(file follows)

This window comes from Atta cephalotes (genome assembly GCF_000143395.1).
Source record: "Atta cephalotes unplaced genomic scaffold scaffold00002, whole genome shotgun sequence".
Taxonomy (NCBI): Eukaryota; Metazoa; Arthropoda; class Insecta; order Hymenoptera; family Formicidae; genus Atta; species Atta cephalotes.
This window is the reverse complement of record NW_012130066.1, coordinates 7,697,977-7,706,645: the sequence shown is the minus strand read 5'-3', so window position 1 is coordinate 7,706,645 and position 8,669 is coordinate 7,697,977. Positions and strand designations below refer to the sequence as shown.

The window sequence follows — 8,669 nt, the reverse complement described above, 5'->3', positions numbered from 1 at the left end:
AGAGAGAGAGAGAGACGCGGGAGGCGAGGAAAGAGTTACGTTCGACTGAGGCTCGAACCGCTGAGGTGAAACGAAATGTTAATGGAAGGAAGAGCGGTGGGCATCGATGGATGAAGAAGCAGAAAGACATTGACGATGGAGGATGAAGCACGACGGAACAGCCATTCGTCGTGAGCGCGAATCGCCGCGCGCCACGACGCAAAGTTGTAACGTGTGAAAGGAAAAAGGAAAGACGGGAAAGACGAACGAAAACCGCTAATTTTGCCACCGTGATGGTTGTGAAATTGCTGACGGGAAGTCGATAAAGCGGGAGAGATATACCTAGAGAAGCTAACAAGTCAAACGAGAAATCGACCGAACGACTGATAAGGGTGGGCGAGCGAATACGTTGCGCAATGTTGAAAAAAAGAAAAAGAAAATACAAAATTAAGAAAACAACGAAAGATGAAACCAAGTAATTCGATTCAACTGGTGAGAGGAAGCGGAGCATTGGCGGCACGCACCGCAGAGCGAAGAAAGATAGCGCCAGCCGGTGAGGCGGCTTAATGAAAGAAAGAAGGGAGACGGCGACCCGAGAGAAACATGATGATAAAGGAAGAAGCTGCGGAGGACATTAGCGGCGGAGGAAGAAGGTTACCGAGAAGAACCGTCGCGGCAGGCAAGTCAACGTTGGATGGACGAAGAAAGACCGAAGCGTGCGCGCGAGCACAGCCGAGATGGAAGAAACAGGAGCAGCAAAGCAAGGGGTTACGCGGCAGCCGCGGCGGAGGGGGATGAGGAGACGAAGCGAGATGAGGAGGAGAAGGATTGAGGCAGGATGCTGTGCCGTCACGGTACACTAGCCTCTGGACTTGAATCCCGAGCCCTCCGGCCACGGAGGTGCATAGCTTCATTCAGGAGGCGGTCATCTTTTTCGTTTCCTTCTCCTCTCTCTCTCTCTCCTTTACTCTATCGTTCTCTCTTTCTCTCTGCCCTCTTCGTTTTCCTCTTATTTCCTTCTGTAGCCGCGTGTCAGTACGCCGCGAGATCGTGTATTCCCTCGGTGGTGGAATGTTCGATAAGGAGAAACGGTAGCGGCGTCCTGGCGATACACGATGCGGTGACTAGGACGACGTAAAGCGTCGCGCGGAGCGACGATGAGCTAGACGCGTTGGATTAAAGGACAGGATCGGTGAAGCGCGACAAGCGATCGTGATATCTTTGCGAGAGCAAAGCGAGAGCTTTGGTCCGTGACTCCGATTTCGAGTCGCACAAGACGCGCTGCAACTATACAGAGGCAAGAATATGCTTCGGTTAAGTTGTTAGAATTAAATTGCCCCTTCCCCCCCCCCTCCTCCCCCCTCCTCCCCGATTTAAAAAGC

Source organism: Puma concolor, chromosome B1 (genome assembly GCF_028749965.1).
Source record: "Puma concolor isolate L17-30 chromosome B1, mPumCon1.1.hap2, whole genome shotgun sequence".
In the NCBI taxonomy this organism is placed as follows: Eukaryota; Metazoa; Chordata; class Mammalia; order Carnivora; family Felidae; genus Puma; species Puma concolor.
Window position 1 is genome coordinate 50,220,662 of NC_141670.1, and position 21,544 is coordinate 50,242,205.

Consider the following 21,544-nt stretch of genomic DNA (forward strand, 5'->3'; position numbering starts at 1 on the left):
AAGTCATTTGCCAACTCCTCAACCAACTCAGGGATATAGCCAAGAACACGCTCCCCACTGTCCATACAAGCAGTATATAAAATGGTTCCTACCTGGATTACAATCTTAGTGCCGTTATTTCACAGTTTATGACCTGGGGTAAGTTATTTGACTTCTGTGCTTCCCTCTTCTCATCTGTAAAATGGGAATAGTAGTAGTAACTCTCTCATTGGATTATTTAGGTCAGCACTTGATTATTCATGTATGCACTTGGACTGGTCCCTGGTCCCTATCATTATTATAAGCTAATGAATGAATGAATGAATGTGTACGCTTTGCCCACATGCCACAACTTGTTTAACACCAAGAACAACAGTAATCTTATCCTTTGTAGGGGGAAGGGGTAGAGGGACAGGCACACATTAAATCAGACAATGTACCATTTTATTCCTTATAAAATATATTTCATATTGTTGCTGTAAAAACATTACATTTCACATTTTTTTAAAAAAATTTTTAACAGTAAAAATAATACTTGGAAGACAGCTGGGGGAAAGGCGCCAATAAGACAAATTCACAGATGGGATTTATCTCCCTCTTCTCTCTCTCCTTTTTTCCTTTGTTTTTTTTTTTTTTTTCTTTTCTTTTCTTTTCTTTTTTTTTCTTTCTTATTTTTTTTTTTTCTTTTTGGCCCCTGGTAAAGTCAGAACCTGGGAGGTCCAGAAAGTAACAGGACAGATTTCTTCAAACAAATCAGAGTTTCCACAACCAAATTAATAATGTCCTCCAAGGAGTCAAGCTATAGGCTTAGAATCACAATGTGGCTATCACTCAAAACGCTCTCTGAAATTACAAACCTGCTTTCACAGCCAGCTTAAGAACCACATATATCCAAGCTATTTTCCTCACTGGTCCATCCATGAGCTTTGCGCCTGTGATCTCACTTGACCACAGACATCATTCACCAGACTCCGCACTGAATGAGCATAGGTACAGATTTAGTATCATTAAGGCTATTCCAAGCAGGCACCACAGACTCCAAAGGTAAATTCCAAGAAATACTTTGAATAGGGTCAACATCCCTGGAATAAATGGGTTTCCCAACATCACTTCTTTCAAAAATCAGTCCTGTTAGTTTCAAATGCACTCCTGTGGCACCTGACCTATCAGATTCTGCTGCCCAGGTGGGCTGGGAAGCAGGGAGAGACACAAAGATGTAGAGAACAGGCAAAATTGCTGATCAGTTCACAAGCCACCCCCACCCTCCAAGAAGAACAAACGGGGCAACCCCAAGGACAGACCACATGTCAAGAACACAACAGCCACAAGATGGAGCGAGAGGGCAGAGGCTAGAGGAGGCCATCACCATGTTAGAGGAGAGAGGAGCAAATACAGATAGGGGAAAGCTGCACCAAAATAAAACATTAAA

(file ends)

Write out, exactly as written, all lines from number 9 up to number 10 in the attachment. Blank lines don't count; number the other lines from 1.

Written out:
In the NCBI taxonomy this organism is placed as follows: Eukaryota; Metazoa; Chordata; class Mammalia; order Carnivora; family Felidae; genus Puma; species Puma concolor.
Window position 1 is genome coordinate 50,220,662 of NC_141670.1, and position 21,544 is coordinate 50,242,205.